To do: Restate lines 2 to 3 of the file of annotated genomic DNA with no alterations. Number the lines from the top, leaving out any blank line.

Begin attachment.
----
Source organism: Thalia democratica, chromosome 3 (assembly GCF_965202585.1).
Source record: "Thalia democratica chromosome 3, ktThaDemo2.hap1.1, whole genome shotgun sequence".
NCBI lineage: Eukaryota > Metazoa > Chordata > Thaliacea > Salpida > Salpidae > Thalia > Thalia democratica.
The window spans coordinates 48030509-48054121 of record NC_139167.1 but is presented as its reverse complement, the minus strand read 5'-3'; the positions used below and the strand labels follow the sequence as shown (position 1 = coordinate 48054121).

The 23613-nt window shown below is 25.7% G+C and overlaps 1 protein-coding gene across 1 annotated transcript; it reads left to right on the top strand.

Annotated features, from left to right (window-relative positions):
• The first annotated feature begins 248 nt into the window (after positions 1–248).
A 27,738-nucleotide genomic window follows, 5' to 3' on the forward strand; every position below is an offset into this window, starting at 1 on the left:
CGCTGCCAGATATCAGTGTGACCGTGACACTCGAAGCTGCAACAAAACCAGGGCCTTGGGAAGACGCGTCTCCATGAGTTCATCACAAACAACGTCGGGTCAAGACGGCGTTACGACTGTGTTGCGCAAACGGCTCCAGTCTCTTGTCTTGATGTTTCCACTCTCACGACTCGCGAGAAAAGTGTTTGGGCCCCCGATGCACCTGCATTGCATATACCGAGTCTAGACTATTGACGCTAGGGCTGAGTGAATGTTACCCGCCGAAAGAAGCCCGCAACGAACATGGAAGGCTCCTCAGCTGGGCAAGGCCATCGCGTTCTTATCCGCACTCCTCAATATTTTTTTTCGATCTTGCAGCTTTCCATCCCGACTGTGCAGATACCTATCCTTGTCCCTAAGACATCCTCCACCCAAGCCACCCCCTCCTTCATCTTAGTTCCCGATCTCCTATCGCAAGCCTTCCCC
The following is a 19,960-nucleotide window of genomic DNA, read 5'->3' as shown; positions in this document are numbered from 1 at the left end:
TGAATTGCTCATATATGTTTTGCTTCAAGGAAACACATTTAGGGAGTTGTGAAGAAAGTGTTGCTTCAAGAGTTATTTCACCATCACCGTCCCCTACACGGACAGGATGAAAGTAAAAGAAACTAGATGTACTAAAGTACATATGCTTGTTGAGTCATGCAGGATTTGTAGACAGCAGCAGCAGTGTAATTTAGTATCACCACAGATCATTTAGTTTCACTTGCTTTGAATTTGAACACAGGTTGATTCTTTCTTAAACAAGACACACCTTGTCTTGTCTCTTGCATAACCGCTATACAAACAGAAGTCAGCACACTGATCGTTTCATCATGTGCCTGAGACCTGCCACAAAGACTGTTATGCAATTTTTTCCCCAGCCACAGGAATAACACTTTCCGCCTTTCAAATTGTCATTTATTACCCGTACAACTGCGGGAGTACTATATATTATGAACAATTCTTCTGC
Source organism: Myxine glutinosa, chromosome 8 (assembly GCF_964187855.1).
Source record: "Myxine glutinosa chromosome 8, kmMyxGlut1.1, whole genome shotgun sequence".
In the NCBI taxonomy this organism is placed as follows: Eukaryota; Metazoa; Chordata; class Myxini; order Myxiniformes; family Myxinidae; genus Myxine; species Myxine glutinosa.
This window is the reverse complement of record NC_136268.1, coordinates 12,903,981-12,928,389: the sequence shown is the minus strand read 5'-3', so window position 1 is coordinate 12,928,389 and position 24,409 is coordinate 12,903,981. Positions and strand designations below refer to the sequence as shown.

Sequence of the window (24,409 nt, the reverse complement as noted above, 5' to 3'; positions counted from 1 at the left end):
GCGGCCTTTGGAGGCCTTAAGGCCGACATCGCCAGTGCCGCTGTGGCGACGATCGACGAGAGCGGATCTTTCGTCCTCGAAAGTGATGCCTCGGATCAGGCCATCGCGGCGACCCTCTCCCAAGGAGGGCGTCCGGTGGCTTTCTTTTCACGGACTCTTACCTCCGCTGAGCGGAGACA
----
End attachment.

Source record: "Thalia democratica chromosome 3, ktThaDemo2.hap1.1, whole genome shotgun sequence".
NCBI lineage: Eukaryota > Metazoa > Chordata > Thaliacea > Salpida > Salpidae > Thalia > Thalia democratica.